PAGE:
10 Tips for Trying Focus Meditation
We scroll. We switch screens. We move nonstop throughout our days and carry our devices with us everywhere — maybe even to bed.
Meditation has become an increasingly popular mind-body practice for coping with our fast-paced lives to reduce stress, which, in turn, can help heal injuries. Among the different types of meditation you can try, focus meditation might help improve our ability to concentrate and create calm.
While many forces are pulling our attention in all directions (texting with a friend, while binge-watching a series and working on your laptop, anyone?), studies have found that most people perform best when they are monotasking, or focusing on one task.
What Is Focused Attention Meditation?
With so much going on, the pull to multitask all day long is there, but research indicates a wandering mind is often an unhappy one. That’s largely because when you’re already planning your next move, you’re not experiencing the present.
Focused attention meditation is like strength training or Pilates for your mind. When you meditate for focus regularly, it enables you to:
- stick with mental challenges
- remain present throughout your day
- become more productive
Instead of looping through lists of to-dos, you can actually start ticking off your intentions with laser-like focus.
“Focused attention meditation is a category of meditation that uses one object to hold our attention to the exclusion of everything else,” explains Tina Rasmussen, Ph.D. “It brings together our mindstream, which can be very scattered, and helps develop concentration and serenity.”
How to Practice Focus Meditation
Beyond the benefits of thinking more clearly and feeling calm, focus meditation has been linked to bulking up gray matter in areas of the brain associated with learning and memory, self-awareness, compassion, and introspection.
Fortunately, getting started with a focus meditation practice is less intimidating than you think.
1. Find a Quiet Place
You can practice focus meditation sitting or standing (or lying down if you have an injury). To maintain proper posture, sit in a chair, on the floor, or on a cushion.
2. Or Don’t Find a Quiet Place
The beauty of meditation is you can practice it nearly anywhere. While finding a tranquil spot is ideal, you can also meditate during your commute, at work, in a park, or at the beach, among other places, advises Rasmussen.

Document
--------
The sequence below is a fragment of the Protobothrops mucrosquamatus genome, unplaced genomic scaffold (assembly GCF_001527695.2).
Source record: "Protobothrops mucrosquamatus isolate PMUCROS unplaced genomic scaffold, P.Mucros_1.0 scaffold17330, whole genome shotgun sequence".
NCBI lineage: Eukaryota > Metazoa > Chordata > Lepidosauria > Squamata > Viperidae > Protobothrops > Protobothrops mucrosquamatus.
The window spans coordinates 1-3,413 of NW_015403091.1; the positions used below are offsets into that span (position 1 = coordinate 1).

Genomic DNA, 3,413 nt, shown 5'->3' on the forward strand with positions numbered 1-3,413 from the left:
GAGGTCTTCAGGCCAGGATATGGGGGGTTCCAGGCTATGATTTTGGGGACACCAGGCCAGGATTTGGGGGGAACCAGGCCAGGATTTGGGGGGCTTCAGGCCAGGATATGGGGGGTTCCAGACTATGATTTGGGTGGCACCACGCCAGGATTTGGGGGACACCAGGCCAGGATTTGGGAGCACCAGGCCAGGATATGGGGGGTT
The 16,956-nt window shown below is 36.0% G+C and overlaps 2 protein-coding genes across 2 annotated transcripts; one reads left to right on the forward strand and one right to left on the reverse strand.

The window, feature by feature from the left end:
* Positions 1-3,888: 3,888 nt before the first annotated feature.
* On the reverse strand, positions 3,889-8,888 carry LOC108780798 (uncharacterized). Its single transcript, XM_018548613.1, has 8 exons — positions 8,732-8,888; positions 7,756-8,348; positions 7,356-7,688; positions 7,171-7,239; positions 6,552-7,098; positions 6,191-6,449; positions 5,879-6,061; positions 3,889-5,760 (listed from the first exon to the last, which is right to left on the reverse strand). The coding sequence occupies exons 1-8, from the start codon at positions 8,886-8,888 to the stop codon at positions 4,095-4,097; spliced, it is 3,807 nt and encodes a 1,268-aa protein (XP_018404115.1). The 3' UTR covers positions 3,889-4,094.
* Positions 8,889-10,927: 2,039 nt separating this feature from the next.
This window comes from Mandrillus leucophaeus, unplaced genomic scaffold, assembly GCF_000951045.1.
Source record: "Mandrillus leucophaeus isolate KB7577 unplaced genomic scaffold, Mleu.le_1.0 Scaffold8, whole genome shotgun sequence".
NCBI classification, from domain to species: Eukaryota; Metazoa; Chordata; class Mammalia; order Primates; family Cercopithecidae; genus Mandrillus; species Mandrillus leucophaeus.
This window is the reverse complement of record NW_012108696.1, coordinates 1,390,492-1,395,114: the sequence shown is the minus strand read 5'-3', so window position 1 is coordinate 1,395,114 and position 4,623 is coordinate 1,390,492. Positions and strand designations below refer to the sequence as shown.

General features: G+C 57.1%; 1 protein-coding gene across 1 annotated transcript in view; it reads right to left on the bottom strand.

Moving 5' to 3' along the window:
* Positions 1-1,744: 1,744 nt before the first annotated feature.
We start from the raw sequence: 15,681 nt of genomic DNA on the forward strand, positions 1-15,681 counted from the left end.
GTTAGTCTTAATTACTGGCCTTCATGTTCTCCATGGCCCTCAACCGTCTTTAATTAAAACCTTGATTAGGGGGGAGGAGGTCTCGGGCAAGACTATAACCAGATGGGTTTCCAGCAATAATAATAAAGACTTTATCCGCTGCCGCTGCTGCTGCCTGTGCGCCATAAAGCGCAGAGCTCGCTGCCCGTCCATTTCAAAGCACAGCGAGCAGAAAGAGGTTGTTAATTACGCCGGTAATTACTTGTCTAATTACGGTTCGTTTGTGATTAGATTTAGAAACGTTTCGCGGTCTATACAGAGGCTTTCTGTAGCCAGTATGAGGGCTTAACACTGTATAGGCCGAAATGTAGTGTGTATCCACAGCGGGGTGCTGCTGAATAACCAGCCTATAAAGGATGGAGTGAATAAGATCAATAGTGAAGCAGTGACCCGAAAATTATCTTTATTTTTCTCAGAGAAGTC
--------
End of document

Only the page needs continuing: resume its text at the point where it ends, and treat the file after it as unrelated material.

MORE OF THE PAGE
3. Get Comfy, But Stay Alert
Think yoga pants versus sweat pants. “Your posture should be equal parts relaxed and alert as if you have a string pulling you up towards the ceiling,” explains Liz Tran, a New York City-based trained meditation teacher and founder of Reset. This posture helps activate your mind-body connection.
4. Close Your Eyes and Breathe Naturally
Following your natural inhalations and exhalations is an easy place to start focusing because your breath is always with you.
“Focusing on the breath brings us into the present moment, not worrying about the future or lamenting over the past,” says Rasmussen.
5. Expect Your Mind to Wander
“When your attention wanders away, whether it’s list-making or worrying, note it and return back to the breath,” advises Tran.
The goal is to gently bring your focus back to breathing, this is a fundamental aspect of guided meditation for focus.
6. Scale Up
Both Rasmussen and Tran agree, sticking to a basic, five-minute meditation session for a few weeks is a solid plan for newcomers. Consider it your five-pound weight to work up from.
“That’s going to feel like a lot at first,” says Rasmussen. You can incrementally work your way up to 10, 15, or eventually 30 minutes.”
7. Set a Timer
Silence your devices, but set a timer.
“It’s a good idea to set a timer because it’s making a commitment to yourself and avoiding a potential distraction,” explains Rasmussen. “Leaving a meditation session open-ended could lead to thinking about if you should stop or not.”
8. Choose a Convenient Time of Day
You can meditate any time of day, from morning until night. Some people prefer a morning routine to set a tone for their day or lunchtime as a way to reset.
“It’s important to aim for what’s doable, whether it’s meditating only on weekdays and taking the weekend off, meditating every other day, or only on the weekends,” says Rasmussen.
9. Don’t Get Discouraged
Many people worry they’ll be “bad” at meditating.
“What will surprise many people is you will be better at meditating that you think you are,” says Tran.
Rasmussen adds, “Meditation is a commitment to your own well-being, and it gets easier as you practice.”
10. Find a Support Network
Joining a meditation group or attending a workshop is a good way to feel inspired by other people.
“There are sitting groups all over the place,” says Rasmussen. “Online, you can literally meditate with people from around the world.”
The Benefits of Focus Meditation
When your mind is perpetually scrolling, you can start to feel a loss of concentration or overwhelmed. Focus meditation allows you to strengthen your consciousness for better mental clarity throughout your day.
“If you think about your mind as a big pond, the more things that fall into it, the more disturbed the water is, and you can’t see clearly through the water,” says Tran. “Our modern lifestyles are constantly having things dropped into them. Meditation is settling the mind so that you can see clearly through it.”